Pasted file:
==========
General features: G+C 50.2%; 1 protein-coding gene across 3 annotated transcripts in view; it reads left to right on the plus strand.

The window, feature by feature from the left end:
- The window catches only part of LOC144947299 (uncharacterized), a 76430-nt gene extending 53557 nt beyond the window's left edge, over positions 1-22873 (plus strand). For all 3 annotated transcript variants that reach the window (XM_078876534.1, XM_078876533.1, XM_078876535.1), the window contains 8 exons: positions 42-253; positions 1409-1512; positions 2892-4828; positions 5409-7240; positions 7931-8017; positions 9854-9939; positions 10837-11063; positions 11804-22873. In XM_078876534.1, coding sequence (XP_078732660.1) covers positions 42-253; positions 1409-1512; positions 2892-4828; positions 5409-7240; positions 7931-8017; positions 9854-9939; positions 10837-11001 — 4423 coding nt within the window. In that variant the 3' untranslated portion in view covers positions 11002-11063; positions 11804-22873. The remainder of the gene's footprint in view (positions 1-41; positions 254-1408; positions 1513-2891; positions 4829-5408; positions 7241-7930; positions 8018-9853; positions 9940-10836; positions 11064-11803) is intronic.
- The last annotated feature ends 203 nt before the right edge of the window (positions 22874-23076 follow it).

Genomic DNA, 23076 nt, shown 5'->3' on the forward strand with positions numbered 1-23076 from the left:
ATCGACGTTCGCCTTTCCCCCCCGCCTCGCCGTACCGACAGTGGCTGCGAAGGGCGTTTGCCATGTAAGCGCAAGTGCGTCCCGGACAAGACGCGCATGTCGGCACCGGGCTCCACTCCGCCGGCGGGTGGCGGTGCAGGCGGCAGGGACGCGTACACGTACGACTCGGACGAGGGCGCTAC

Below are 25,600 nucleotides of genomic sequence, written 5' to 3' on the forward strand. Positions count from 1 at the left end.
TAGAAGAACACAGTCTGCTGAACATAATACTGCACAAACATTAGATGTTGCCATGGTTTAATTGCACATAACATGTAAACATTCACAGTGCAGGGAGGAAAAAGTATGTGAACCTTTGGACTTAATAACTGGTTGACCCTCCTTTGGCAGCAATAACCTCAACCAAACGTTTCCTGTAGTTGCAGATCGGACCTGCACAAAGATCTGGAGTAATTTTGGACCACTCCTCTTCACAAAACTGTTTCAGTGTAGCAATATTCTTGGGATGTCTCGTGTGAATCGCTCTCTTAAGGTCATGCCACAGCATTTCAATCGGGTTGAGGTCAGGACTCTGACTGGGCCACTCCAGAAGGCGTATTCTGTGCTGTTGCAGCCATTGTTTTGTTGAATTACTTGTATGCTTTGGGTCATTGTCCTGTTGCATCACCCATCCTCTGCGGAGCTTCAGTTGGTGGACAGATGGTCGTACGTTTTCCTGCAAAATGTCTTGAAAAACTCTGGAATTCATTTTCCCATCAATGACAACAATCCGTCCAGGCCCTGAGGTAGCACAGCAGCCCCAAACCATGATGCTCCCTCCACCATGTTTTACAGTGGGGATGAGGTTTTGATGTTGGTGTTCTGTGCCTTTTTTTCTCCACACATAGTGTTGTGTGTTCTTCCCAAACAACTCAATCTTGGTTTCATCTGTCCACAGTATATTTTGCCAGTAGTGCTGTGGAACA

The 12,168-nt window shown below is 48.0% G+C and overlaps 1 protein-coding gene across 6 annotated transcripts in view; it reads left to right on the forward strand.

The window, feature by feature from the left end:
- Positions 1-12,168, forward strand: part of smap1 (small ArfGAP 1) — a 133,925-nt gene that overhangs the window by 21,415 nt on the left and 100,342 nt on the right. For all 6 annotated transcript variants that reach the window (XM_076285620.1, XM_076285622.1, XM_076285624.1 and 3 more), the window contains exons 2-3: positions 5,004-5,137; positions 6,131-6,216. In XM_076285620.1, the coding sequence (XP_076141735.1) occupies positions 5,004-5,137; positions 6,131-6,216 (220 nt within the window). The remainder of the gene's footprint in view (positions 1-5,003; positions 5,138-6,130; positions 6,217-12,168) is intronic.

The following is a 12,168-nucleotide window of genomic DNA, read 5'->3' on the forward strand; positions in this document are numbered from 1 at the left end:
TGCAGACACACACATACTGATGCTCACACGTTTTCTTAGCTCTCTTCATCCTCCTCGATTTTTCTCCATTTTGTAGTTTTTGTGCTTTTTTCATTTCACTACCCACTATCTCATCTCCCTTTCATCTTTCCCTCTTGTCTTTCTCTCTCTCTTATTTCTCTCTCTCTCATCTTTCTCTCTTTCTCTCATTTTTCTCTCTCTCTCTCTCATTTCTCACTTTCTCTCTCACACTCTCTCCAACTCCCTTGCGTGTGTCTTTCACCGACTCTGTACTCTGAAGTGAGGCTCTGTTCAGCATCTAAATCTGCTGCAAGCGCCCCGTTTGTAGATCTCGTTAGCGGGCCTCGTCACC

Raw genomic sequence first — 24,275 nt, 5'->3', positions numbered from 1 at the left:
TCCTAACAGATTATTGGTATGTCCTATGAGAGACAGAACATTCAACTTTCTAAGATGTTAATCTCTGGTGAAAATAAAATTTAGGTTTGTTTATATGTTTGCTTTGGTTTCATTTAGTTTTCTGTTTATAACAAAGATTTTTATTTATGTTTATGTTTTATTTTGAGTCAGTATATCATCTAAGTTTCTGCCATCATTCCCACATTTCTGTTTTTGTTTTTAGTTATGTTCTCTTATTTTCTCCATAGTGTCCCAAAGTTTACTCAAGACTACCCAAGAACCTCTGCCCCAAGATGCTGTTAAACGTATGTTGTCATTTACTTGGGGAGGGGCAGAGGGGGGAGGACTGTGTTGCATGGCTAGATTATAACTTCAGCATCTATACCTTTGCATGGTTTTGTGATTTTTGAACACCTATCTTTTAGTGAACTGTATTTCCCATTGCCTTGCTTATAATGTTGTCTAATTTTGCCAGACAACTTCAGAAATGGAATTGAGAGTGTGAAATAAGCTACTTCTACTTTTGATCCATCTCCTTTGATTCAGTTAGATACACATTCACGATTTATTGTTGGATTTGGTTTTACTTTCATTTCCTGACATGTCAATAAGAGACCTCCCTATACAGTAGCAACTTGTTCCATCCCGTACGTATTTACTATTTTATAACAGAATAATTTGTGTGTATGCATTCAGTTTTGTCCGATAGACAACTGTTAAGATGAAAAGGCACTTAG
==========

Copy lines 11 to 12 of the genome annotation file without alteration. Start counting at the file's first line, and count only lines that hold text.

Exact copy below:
- Positions 1-12,168, forward strand: part of smap1 (small ArfGAP 1) — a 133,925-nt gene that overhangs the window by 21,415 nt on the left and 100,342 nt on the right. For all 6 annotated transcript variants that reach the window (XM_076285620.1, XM_076285622.1, XM_076285624.1 and 3 more), the window contains exons 2-3: positions 5,004-5,137; positions 6,131-6,216. In XM_076285620.1, the coding sequence (XP_076141735.1) occupies positions 5,004-5,137; positions 6,131-6,216 (220 nt within the window). The remainder of the gene's footprint in view (positions 1-5,003; positions 5,138-6,130; positions 6,217-12,168) is intronic.

The following is a 12,168-nucleotide window of genomic DNA, read 5'->3' on the forward strand; positions in this document are numbered from 1 at the left end: